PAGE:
Three OET Writing Mistakes to Avoid?
The Occupational English Test is an English language test for healthcare professionals. This test is conducted to assess the English abilities of the candidates who wish to practice in a majority English-speaking country. The OET is divided into four sub-tests based on the most important English skills i.e. Writing, reading, speaking, and listening. The score of these subtests is combined to achieve an overall score.
The OET writing subtest is a profession-specific test that is given in 45 minutes. This subtest is considered to be one of the most important tests as it assesses the candidate's ability to effectively communicate in written English. The task of this writing subtest is set for each profession based on a typical real-life scenario of any healthcare workplace. The task is to write a letter- referral, transfer, or discharge, using the task instructions and case notes provided. The candidate's performance is assessed based on six criteria – purpose, content, conciseness, genre and style, organization and layout, and language.
Although many mistakes can lower your score, there are three mistakes that are commonly made by candidates while taking the Writing sub-test. In this article, we will have a look at these three writing mistakes to avoid -
1. Confusion between 'complaint' and 'compliant' – As the OET writing test is taken online, this could be considered a typo as both the spellings are very similar. Making this mistake can change the meaning of your sentence drastically and can make you lose some significant score.
For example, the case note could be saying that "the patient takes his food according to the diet plan" but you might write in the letter that "the patient is complaint with his diet plan." This mistake indicates that the patient has some complaints with his diet plan when in reality he is following his diet plan correctly. Thus, a tiny spelling mistake can change the entire meaning of a sentence. To avoid this mistake, make sure to check every sentence carefully before handing in the task.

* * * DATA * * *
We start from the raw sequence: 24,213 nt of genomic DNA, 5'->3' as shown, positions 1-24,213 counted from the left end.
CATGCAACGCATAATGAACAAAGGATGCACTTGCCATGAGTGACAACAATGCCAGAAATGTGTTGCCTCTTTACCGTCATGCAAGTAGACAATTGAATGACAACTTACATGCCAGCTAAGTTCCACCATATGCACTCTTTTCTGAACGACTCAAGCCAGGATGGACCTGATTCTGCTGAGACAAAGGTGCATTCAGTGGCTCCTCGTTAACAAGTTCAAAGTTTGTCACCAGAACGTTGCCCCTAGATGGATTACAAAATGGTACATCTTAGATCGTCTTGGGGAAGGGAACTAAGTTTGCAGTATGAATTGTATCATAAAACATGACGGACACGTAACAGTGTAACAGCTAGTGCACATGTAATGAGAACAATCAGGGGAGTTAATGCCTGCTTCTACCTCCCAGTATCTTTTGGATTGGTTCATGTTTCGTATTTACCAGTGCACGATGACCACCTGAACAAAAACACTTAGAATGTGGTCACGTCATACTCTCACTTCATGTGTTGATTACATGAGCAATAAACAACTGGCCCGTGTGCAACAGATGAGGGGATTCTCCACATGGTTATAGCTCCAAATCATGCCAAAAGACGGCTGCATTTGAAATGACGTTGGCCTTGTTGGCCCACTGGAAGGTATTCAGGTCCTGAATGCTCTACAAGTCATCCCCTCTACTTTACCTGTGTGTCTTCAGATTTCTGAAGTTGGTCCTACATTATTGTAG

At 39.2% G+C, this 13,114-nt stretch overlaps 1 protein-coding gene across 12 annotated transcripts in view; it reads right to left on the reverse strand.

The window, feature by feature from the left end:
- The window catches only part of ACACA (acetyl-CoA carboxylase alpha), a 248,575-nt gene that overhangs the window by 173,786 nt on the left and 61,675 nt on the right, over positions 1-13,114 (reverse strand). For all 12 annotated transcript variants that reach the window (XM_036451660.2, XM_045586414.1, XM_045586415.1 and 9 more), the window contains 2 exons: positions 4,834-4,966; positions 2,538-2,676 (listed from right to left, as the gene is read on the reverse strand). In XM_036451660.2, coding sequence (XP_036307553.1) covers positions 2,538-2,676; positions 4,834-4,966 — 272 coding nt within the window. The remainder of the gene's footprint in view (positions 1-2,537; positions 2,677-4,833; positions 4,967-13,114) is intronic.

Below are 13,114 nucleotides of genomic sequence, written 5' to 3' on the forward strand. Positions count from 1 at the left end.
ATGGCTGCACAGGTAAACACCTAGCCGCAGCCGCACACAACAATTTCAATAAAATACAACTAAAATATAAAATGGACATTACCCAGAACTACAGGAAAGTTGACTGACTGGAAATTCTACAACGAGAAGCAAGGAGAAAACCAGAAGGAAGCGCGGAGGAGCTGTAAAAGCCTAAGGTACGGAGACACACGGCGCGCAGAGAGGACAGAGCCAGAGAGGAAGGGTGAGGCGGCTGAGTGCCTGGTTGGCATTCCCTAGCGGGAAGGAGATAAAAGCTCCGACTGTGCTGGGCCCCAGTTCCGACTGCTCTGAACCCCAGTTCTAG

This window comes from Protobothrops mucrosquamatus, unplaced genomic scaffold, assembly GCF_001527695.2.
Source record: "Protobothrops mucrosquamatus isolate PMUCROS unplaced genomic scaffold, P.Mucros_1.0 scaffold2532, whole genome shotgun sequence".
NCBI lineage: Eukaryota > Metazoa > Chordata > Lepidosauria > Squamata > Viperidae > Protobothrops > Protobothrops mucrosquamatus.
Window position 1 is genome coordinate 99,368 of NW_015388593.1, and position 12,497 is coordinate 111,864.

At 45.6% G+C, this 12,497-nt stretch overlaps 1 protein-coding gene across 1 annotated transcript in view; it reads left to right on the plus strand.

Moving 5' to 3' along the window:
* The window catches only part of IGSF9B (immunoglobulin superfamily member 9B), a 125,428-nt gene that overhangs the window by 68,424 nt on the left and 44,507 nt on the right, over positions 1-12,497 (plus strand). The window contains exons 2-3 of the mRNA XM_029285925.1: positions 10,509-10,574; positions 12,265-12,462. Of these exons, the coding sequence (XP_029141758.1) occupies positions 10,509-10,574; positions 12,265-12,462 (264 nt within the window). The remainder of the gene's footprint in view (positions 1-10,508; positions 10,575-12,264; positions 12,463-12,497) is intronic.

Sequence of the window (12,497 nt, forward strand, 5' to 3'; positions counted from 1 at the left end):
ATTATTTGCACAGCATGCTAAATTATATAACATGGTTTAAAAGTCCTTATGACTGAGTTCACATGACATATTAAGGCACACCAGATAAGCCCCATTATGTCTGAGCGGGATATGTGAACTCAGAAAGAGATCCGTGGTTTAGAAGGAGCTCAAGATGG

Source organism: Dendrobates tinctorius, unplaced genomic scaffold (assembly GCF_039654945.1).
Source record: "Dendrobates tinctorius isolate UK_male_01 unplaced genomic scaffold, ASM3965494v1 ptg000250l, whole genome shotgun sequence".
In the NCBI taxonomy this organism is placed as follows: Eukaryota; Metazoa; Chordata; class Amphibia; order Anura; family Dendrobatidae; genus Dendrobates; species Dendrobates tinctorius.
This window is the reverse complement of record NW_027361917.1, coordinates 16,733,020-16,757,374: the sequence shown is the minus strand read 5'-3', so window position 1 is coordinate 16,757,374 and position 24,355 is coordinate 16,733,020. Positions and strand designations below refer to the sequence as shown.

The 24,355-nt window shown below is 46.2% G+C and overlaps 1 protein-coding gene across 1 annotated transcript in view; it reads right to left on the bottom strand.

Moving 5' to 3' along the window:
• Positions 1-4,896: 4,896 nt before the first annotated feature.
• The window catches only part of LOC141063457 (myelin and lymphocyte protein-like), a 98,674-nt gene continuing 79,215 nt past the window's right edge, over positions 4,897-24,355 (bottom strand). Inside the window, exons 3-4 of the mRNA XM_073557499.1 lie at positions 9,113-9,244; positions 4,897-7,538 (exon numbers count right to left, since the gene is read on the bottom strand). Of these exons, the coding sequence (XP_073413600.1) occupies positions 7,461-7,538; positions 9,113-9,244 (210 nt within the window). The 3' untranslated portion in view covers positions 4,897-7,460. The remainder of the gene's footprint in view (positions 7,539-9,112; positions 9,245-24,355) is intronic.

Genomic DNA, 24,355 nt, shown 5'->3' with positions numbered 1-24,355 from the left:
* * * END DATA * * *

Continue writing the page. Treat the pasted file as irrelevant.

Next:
2.Confusion with the phrase 'rule out' – This is one of the most common mistakes a candidate makes in his writing test. Most candidates confuse the phrase 'rule out' with its exact opposite i.e. 'confirm'. Rule out means to eliminate or cancel out something, but sometimes candidates make the mistake of switching its meaning.
For example, the case note might say: brain tumor - ruled out (CT Scan) but you might write in the letter that the patient has a brain tumor. Thus, the CT Scan reports may rule out the chances of a brain tumor which is the opposite of what you write. To avoid this mistake, make sure to improve your vocabulary and pay special attention to terms that are essential to practice in a healthcare environment.
3.Confusion between 'advice' and 'advise' – This mistake is quite common in OET candidates mainly because they are not aware of the correct usage of these terms and their spellings are very similar. This tiny mistake can negatively impact your writing score.
For example, the case note might say methods to quit alcohol discussed but you might write in the letter: “the patient is adviced to quit smoking.” These can change the meaning of your sentence as the verb 'advised' is the correct word to use. To avoid this mistake, practice your grammar and learn the concepts like verbs, nouns, adverbs, tenses, etc.
Thus, make sure to pay close attention to these common mistakes and you are good to go. Good Luck!